The difficulties in effectively enforcing a ban are perhaps the greatest barrier to be overcome in persuading states that LAWS are unacceptable. People and states under threat perceive advanced weaponry as essential for their immediate survival. The stakes are high. No one wants to be at a disadvantage in combating a foe that violates a ban. And yet, violations of the ban against the use of biological and chemical weapons by regimes in Iraq and in Syria have not caused other states to adopt these weapons.
The power of a ban goes beyond whether it can be absolutely enforced. The development and use of biological and chemical weapons by Saddam Hussein helped justify the condemnation of the regime and the eventual invasion of Iraq. Chemical weapons use by Bashar al-Assad has been widely condemned, even if the geopolitics of the Syrian conflict have undermined effective follow-through in support of that condemnation.
The short-term benefits of LAWS could be far outweighed by long-term consequences.
A ban on LAWS is likely to be violated even more than that on biological and chemical weapons. Nevertheless, a ban makes it clear that such weapons are unacceptable and those using them are deserving of condemnation. Whenever possible that condemnation should be accompanied by political, economic, and even military measures that punish the offenders. More importantly, a ban will help slow, if not stop, an autonomous weapons arms race. But most importantly, banning LAWS will function as a moral signal that international humanitarian law (IHL) retains its normative force within the international community. Technological possibilities will not and should not succeed in pressuring the international community to sacrifice, or even compromise, the standards set by IHL.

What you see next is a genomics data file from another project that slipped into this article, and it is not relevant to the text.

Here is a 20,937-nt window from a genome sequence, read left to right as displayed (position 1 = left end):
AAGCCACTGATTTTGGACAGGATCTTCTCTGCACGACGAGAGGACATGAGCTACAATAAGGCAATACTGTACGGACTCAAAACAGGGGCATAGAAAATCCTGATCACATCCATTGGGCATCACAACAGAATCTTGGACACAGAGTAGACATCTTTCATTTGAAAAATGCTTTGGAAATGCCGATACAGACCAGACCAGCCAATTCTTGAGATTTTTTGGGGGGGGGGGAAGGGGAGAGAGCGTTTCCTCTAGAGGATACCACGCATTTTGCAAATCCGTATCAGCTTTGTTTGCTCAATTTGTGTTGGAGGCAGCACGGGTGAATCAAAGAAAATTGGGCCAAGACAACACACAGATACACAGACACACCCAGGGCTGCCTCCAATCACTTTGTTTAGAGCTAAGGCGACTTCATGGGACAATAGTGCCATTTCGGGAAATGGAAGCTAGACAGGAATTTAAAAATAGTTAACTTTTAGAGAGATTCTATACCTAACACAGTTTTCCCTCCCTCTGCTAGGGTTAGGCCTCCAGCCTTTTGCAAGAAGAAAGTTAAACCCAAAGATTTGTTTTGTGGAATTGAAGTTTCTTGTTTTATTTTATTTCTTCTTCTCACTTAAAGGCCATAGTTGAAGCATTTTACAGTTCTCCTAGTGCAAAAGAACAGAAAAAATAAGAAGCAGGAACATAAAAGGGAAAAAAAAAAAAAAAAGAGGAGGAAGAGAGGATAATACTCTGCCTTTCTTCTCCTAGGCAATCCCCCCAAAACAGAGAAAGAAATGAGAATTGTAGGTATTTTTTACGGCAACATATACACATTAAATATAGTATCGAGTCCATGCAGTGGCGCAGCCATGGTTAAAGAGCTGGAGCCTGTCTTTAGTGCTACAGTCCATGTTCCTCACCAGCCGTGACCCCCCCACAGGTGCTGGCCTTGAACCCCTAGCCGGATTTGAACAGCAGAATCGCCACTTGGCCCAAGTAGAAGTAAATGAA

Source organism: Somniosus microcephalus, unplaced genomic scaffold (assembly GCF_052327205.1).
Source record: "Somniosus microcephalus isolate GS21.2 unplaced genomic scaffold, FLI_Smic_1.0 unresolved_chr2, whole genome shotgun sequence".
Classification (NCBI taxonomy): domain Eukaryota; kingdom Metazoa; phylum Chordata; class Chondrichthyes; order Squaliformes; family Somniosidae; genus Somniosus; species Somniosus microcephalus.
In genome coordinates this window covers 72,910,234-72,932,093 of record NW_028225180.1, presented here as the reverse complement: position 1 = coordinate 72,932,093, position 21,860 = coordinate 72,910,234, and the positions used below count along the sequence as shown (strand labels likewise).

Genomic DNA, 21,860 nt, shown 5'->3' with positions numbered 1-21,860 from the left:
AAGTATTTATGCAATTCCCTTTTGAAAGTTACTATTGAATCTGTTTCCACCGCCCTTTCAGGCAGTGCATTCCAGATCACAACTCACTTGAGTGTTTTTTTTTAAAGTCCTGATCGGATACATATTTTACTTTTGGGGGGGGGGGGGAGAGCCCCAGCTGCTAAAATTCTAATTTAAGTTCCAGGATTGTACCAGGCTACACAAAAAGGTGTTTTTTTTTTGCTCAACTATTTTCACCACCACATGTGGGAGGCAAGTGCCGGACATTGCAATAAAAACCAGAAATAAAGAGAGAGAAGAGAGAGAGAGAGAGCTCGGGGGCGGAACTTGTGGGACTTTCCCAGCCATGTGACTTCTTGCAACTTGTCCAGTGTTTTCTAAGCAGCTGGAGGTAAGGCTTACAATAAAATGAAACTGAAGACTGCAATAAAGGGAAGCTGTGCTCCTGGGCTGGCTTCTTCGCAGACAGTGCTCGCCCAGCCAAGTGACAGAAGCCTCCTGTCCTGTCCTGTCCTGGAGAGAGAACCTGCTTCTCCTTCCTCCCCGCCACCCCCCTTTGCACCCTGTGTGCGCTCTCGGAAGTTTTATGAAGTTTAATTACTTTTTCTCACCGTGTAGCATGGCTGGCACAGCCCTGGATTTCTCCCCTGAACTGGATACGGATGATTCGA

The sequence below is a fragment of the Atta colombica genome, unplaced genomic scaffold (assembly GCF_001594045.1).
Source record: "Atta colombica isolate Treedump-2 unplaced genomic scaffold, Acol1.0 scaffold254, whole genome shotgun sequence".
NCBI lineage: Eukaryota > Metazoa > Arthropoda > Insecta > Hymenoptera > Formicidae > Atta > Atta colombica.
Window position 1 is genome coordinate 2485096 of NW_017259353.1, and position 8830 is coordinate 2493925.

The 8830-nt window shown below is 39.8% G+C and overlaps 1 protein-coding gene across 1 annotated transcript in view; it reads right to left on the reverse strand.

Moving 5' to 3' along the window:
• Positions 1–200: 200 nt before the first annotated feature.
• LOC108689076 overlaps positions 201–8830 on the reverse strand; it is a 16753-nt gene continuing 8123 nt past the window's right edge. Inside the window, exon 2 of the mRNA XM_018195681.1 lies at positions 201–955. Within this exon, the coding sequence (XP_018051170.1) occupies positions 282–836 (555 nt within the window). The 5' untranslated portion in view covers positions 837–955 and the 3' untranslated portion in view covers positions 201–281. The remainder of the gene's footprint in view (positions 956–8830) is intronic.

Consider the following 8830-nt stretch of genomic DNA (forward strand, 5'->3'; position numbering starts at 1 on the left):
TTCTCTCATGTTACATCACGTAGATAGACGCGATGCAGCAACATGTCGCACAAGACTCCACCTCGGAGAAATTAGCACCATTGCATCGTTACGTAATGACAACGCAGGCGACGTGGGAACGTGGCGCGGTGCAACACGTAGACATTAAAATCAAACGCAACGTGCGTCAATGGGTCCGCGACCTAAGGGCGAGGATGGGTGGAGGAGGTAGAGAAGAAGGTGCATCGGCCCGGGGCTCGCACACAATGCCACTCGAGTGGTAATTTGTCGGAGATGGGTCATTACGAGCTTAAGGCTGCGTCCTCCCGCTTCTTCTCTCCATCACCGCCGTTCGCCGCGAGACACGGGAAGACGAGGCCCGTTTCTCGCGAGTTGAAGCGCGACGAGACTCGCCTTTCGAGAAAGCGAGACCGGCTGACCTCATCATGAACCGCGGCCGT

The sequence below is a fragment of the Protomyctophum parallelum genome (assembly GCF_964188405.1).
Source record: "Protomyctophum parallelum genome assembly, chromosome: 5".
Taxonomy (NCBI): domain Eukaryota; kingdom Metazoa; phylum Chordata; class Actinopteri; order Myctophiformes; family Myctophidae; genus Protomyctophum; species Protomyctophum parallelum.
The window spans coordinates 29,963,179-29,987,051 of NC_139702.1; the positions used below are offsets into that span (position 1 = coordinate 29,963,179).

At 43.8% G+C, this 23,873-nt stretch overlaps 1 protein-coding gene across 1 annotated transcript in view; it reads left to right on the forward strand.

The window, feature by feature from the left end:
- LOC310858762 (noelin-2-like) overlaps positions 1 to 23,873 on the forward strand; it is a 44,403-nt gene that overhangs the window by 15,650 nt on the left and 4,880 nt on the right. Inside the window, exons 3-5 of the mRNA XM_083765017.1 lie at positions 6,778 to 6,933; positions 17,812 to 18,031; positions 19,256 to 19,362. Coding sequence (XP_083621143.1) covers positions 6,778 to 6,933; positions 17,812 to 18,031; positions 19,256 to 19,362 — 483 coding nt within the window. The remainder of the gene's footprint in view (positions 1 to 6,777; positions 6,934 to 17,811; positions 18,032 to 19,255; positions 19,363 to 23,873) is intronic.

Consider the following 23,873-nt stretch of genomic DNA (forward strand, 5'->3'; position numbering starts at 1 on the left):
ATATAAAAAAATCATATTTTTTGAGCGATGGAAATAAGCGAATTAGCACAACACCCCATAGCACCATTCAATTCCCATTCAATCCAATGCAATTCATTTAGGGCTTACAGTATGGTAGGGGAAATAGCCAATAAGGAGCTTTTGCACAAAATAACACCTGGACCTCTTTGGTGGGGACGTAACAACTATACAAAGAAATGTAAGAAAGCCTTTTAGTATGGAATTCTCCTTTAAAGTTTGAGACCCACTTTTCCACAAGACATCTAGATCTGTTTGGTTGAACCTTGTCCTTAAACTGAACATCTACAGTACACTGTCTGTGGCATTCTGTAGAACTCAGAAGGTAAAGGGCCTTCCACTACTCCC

A ban will serve to inhibit the unrestrained commercial development and sale of LAWS technology. But a preemptive ban on LAWS will not stop nor necessarily slow the roboticization of warfare. Arms manufacturers will still be able to integrate ever-advancing features into the robotic weaponry they develop. At best, it will require that a human in the loop provides a real-time authorization before a weapon system kills or destroys a target that may harbor soldiers and noncombatants alike.
Even a modest ban signals a moral victory, and will help ensure that the development of AI is pursued in a truly beneficial, robust, safe, and controllable manner. Requiring meaningful human control in the form of real-time human authorization to kill will help slow the pace of combat, but will not stop the desire for increasingly sophisticated weaponry that could potentially be used autonomously.